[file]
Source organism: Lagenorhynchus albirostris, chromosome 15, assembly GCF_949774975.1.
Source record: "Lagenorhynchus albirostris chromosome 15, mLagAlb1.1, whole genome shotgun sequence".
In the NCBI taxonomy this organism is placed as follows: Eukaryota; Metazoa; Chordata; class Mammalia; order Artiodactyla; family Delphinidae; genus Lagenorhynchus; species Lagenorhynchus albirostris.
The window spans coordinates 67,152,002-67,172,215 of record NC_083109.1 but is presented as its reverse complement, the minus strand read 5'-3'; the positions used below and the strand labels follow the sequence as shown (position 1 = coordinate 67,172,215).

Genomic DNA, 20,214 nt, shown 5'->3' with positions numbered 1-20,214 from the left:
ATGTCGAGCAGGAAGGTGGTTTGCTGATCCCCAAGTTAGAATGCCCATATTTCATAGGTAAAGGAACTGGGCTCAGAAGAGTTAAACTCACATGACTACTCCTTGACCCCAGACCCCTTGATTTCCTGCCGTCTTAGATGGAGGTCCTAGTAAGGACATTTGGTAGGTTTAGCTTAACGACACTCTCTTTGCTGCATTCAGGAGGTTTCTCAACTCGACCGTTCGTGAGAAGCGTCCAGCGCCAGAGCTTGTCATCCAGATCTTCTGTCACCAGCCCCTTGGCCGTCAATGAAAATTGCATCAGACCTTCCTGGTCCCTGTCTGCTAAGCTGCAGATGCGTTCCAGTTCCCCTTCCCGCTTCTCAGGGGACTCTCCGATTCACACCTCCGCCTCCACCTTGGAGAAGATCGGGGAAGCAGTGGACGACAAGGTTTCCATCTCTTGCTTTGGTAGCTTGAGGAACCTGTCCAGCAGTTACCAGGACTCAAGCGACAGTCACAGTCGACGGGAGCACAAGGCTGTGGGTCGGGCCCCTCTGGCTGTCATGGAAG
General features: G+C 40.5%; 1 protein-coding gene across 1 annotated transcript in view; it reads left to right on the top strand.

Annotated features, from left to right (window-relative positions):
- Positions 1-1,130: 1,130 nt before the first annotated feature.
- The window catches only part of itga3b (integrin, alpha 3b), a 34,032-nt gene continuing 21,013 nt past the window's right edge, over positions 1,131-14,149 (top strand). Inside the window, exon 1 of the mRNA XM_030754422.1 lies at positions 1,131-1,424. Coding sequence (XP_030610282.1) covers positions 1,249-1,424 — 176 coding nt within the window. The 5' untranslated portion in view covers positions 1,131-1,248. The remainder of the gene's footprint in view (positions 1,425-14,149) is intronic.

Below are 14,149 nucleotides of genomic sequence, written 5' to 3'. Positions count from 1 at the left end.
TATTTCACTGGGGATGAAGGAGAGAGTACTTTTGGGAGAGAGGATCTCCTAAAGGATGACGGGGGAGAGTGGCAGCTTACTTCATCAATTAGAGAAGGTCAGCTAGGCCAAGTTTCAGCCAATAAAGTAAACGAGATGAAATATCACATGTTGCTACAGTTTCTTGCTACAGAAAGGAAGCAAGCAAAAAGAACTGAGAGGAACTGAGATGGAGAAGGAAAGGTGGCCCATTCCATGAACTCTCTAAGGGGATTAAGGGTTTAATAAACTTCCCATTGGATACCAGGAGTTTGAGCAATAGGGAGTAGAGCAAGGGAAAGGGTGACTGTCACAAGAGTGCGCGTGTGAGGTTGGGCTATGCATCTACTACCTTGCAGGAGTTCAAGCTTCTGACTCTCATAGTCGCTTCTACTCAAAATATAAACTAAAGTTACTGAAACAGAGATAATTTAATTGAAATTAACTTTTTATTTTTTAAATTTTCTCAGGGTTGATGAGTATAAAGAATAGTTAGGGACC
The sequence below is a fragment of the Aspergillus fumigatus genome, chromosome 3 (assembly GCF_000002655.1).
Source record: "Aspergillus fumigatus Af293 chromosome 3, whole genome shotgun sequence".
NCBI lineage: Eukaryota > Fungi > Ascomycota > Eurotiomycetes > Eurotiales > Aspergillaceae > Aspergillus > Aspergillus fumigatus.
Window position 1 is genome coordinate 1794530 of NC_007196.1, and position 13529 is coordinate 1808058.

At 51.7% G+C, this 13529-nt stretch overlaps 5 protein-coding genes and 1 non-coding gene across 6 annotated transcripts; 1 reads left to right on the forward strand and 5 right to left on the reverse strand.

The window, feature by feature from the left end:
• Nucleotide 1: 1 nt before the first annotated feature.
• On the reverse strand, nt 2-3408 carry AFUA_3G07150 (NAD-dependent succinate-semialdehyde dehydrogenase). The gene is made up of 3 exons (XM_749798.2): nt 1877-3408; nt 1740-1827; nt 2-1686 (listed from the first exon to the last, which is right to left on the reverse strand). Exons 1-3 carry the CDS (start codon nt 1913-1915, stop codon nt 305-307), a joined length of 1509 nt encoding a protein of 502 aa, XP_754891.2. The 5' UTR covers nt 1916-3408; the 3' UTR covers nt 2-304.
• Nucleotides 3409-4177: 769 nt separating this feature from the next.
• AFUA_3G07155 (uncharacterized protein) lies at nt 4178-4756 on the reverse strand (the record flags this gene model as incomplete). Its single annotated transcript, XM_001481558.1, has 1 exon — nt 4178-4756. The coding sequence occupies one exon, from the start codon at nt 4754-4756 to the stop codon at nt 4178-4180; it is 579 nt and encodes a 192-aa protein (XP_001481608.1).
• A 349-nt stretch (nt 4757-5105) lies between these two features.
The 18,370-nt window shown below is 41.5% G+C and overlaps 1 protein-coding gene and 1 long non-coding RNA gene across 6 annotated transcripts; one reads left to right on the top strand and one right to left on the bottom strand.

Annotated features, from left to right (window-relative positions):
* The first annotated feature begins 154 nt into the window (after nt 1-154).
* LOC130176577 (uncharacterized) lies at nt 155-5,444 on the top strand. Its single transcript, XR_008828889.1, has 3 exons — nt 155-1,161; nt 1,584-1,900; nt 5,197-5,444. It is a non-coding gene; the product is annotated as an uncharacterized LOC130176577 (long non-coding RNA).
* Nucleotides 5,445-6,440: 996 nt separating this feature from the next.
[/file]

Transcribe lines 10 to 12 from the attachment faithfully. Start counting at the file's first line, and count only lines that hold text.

- The window catches only part of itga3b (integrin, alpha 3b), a 34,032-nt gene continuing 21,013 nt past the window's right edge, over positions 1,131-14,149 (top strand). Inside the window, exon 1 of the mRNA XM_030754422.1 lies at positions 1,131-1,424. Coding sequence (XP_030610282.1) covers positions 1,249-1,424 — 176 coding nt within the window. The 5' untranslated portion in view covers positions 1,131-1,248. The remainder of the gene's footprint in view (positions 1,425-14,149) is intronic.

Below are 14,149 nucleotides of genomic sequence, written 5' to 3'. Positions count from 1 at the left end.
TATTTCACTGGGGATGAAGGAGAGAGTACTTTTGGGAGAGAGGATCTCCTAAAGGATGACGGGGGAGAGTGGCAGCTTACTTCATCAATTAGAGAAGGTCAGCTAGGCCAAGTTTCAGCCAATAAAGTAAACGAGATGAAATATCACATGTTGCTACAGTTTCTTGCTACAGAAAGGAAGCAAGCAAAAAGAACTGAGAGGAACTGAGATGGAGAAGGAAAGGTGGCCCATTCCATGAACTCTCTAAGGGGATTAAGGGTTTAATAAACTTCCCATTGGATACCAGGAGTTTGAGCAATAGGGAGTAGAGCAAGGGAAAGGGTGACTGTCACAAGAGTGCGCGTGTGAGGTTGGGCTATGCATCTACTACCTTGCAGGAGTTCAAGCTTCTGACTCTCATAGTCGCTTCTACTCAAAATATAAACTAAAGTTACTGAAACAGAGATAATTTAATTGAAATTAACTTTTTATTTTTTAAATTTTCTCAGGGTTGATGAGTATAAAGAATAGTTAGGGACC